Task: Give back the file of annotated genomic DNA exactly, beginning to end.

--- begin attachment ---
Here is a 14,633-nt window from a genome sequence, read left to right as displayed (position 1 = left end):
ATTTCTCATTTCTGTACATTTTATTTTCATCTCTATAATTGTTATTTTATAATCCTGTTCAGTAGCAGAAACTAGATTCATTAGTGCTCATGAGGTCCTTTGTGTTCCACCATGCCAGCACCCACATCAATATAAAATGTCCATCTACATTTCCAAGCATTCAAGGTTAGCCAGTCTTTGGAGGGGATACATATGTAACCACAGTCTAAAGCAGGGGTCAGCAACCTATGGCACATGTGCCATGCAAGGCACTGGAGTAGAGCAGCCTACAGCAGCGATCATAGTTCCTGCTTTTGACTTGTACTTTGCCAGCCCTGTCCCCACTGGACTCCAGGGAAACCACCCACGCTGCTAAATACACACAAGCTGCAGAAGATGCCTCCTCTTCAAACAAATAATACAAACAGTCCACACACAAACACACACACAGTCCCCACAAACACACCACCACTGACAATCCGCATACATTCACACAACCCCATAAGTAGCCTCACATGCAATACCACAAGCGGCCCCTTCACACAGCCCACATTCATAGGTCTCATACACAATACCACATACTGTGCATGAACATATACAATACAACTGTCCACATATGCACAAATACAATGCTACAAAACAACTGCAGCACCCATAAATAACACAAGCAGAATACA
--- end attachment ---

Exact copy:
Here is a 14,633-nt window from a genome sequence, read left to right as displayed (position 1 = left end):
ATTTCTCATTTCTGTACATTTTATTTTCATCTCTATAATTGTTATTTTATAATCCTGTTCAGTAGCAGAAACTAGATTCATTAGTGCTCATGAGGTCCTTTGTGTTCCACCATGCCAGCACCCACATCAATATAAAATGTCCATCTACATTTCCAAGCATTCAAGGTTAGCCAGTCTTTGGAGGGGATACATATGTAACCACAGTCTAAAGCAGGGGTCAGCAACCTATGGCACATGTGCCATGCAAGGCACTGGAGTAGAGCAGCCTACAGCAGCGATCATAGTTCCTGCTTTTGACTTGTACTTTGCCAGCCCTGTCCCCACTGGACTCCAGGGAAACCACCCACGCTGCTAAATACACACAAGCTGCAGAAGATGCCTCCTCTTCAAACAAATAATACAAACAGTCCACACACAAACACACACACAGTCCCCACAAACACACCACCACTGACAATCCGCATACATTCACACAACCCCATAAGTAGCCTCACATGCAATACCACAAGCGGCCCCTTCACACAGCCCACATTCATAGGTCTCATACACAATACCACATACTGTGCATGAACATATACAATACAACTGTCCACATATGCACAAATACAATGCTACAAAACAACTGCAGCACCCATAAATAACACAAGCAGAATACA